Jo first saw the dragon when she was 13 years old. It appeared in her dreams, just outside the window, gently thumping on it with its large, milky white snout.
Jo and her father had just moved when the dragon first appeared to her. Most of her belongings were still in cardboard boxes, scattered randomly across the cold, bare wooden floor of her new bedroom and creating an intricate maze between the door, the bed and the window.
For hours before she heard the gentle knocking on her window, Jo had been restless. Even though she had been in her new home for a few nights, she still tossed and turn. The smallest noise outside kept her wide awake, and her mind refused to shut down for the night as thoughts of the summer- that terrible summer- flooded her head.
Understandably, she was awake when the dragon appeared. It was around two o’clock in the morning, and she was cocooned in the covers with her back to the window, so she didn’t see the soft, milky white glow that she noticed in later encounters with the creature.
Jo had ignored the first knock. She had thought she was just hearing things, and had pulled the covers even higher over her head and pulled herself into a tighter curl. She had kept her eyes squeezed shut as she desperately prayed for her mind to silent and for peaceful slumber to finally come to her.
When the second knocking came, Jo’s eyes had flown open in fear. She had turned around slowly in her bed to face the window, to get at least a glimpse of the source of the noise. She was terrified. Her mind raced through the possibilities of what could be outside the window, like how a computer searched through a database: it could be a burglar trying to break in and rob them, or a tree branch scraping across the window in the wind, or possibly something falling on the street outside. Whatever it was may not even be at her window; it could be at their neighbor’s window, or at her father’s window.
She had waited a minute, listening for the noise once more for confirmation that she wasn’t going mad, that the noise was real.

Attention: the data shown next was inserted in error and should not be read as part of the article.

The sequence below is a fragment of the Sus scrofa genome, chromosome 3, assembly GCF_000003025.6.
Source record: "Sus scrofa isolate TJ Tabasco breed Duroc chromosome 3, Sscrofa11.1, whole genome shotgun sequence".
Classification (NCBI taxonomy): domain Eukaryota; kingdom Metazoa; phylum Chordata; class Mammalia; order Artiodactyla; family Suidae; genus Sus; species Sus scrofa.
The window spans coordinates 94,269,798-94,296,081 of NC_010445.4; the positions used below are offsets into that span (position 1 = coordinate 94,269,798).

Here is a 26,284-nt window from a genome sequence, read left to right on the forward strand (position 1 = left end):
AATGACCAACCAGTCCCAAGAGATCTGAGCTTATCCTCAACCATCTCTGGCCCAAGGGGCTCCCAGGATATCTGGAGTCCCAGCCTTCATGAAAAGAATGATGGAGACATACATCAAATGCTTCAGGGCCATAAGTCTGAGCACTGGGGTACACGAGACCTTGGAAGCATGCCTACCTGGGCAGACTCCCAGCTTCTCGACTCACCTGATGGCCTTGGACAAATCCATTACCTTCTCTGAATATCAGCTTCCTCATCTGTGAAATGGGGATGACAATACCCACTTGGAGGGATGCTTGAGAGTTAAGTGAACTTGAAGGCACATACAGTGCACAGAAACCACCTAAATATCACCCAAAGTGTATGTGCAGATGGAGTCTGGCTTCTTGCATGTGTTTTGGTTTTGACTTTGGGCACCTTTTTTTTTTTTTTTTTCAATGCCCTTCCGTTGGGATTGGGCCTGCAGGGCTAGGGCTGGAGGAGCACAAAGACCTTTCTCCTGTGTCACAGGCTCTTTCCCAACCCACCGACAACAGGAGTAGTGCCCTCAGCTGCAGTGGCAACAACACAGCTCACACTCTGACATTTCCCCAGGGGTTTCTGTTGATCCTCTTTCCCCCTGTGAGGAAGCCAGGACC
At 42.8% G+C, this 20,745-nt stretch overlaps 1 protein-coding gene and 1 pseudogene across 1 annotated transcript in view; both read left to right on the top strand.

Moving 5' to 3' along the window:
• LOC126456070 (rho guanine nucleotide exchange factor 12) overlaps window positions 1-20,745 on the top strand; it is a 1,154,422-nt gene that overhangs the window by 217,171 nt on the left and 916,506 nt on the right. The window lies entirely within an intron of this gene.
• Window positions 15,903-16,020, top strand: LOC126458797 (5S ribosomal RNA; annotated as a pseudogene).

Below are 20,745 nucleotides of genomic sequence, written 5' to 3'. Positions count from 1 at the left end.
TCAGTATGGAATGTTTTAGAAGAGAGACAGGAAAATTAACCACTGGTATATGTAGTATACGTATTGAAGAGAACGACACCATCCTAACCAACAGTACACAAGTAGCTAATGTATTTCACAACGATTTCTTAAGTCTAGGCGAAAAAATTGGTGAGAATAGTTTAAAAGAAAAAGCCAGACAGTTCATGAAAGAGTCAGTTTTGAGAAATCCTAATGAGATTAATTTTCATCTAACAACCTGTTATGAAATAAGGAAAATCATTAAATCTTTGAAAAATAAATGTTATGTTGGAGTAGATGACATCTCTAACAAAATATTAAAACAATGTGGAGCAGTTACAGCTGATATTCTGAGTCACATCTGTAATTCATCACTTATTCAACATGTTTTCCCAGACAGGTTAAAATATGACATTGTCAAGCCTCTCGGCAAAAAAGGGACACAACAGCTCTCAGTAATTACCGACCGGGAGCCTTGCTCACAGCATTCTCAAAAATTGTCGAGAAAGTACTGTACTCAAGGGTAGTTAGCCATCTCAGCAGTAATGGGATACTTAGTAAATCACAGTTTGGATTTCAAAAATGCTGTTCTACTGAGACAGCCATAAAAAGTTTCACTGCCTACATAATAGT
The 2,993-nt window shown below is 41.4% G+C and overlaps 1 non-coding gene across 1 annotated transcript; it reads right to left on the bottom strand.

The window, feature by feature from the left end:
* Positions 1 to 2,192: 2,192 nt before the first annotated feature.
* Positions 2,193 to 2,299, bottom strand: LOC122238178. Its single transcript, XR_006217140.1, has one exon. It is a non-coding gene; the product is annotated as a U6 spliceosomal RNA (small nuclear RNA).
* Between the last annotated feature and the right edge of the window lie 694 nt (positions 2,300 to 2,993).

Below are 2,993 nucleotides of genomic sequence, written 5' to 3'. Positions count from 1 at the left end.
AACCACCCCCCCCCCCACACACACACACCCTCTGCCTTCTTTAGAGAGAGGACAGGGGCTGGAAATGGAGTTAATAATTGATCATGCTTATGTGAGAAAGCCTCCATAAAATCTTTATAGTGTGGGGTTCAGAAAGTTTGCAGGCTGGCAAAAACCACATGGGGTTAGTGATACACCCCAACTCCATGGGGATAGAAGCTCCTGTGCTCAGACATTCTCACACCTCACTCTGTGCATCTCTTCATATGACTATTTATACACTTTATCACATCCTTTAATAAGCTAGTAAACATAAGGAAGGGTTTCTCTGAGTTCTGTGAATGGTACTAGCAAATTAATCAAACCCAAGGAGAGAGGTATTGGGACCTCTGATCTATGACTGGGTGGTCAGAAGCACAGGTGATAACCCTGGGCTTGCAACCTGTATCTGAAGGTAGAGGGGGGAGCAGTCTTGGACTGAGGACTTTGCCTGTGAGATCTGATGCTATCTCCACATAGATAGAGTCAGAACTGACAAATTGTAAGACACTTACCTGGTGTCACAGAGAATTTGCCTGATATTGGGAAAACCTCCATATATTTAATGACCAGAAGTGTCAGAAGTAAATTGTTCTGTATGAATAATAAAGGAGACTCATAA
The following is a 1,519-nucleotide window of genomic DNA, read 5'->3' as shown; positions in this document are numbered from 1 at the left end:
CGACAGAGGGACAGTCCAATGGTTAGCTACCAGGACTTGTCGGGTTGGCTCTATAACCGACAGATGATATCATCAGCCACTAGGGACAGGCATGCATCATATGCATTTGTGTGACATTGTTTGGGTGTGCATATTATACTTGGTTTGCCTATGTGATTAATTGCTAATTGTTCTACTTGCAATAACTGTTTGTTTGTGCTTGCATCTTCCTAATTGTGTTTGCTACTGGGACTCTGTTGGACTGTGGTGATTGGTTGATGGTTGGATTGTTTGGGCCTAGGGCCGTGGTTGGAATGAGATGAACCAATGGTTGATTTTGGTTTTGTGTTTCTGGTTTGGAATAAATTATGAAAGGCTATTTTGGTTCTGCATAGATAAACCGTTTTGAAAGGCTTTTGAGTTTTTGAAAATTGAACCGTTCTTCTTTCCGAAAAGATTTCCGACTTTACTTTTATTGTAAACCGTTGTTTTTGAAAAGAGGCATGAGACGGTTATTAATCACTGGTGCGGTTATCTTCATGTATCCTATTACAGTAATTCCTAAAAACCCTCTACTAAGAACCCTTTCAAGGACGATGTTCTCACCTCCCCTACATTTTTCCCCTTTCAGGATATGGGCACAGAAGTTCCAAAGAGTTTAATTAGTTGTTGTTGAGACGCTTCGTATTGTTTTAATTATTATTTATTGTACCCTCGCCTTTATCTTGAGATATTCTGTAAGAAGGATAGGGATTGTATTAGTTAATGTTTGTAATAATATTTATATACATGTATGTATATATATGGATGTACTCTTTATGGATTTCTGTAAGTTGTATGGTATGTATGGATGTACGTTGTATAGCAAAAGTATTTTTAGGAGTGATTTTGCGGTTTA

And it was. She heard it again: a soft, gentle thumping against the cold, dark glass, the person or thing behind it concealed by the curtains she had been sure to put up the day they moved into the apartment.
Jo silently slid out from beneath the covers and stood next to her bed, staring wide-eyed at the window. It was cold out of bed; it was late October, and the crisp autumn air defined the nights now. The bare wooden floor was ice-cold underneath Jo’s feet, and she could already feel the goosebumps spreading across her body as she stood there, petrified in the darkness.
The knocking came a third time. Jo got down on her knees, feeling desperately for the flashlight that she kept next to her bed since she moved in- the lamp she brought from her old bedroom was broken during the move. She hit it hard with her hand and sent it rolling loudly under the bed. She flinched at the noise, praying it didn’t alert the intruder.
Or wake her dad.
This surprised her. Why wouldn’t she want her dad to wake up and find her? She was cold and scared, laying on the floor in her dark bedroom as something lurked outside her window. Anyone else would want someone to find them and help them.
Not her. She was embarrassed. She was probably scared of nothing. And she caused her father enough trouble for several lifetimes. She was the reason that they had to move from their nice, spacious house to a small, dark apartment several towns away; at least, that’s what she believed at the time.
She retrieved the flashlight from under the bed and quickly got off the cold, dusty floor, feeling even more scared, cold and filthier than before. She clicked the button on the flashlight
The flashlight didn’t work.
Jo bit her lip and clicked it again.
Nothing. Not even the faintest flicker.
Frustrated, Jo had to stop herself from throwing the thing across the room. She laid it gently on her bed, and slowly began to creep toward the window.
Half way to the window, the knocking came for a fourth time. Jo paused, debating on whether to continue and find out what was behind the curtain or go back to bed and pretend that none of this ever happened.
Against her better judgement, she decided on the first option. Curiosity beat out fear and rationality and she hastened toward the window and flung open the curtains with all of her might.
The curtains fluttered outward and down. In Jo’s memory, they fell slowly and dramatically, painting an avant-garde image forever engraved into her mind.
In between the two fluttering curtains, through the cold, thick glass, was a dragon. A beautiful, milky white creature, with its snout gently nudging the glass pane.
Who knows how long she and the dragon stayed there that night, just staring at each other?: the dragon, with its large dark eyes, gazing upon the girl with unwavering certainty and wisdom, and the young girl, newly scarred by loss, guilt and change, staring wide-eyed upon the grand creature with both a sense of wonder and fear. They were two beings, vastly different, together in the same space, trying to understand the other.
Eventually, the scene shifted and smeared, like watercolor paints blending together on a canvas. It disappeared before Jo’s eyes.
And she found herself waking up in bed to morning light, the events of the night nothing more than a dream.